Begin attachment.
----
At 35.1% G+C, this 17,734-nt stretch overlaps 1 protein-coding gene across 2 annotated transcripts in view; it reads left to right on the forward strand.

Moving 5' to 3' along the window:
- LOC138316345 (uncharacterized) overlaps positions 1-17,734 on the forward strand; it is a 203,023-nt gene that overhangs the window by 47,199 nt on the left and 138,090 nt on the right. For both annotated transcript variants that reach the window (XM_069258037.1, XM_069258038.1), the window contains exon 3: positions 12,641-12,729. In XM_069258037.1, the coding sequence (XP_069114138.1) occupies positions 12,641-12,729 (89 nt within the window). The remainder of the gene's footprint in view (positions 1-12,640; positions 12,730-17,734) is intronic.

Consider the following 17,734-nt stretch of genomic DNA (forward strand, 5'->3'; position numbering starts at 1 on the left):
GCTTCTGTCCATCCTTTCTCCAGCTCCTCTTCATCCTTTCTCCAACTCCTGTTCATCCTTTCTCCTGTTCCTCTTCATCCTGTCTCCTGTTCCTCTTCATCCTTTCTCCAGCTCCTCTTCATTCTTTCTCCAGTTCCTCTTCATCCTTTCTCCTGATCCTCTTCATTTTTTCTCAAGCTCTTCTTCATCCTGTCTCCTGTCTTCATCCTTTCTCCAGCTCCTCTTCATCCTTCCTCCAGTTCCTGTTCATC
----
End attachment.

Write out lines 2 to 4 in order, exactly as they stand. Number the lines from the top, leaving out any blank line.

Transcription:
Moving 5' to 3' along the window:
- LOC138316345 (uncharacterized) overlaps positions 1-17,734 on the forward strand; it is a 203,023-nt gene that overhangs the window by 47,199 nt on the left and 138,090 nt on the right. For both annotated transcript variants that reach the window (XM_069258037.1, XM_069258038.1), the window contains exon 3: positions 12,641-12,729. In XM_069258037.1, the coding sequence (XP_069114138.1) occupies positions 12,641-12,729 (89 nt within the window). The remainder of the gene's footprint in view (positions 1-12,640; positions 12,730-17,734) is intronic.

Consider the following 17,734-nt stretch of genomic DNA (forward strand, 5'->3'; position numbering starts at 1 on the left):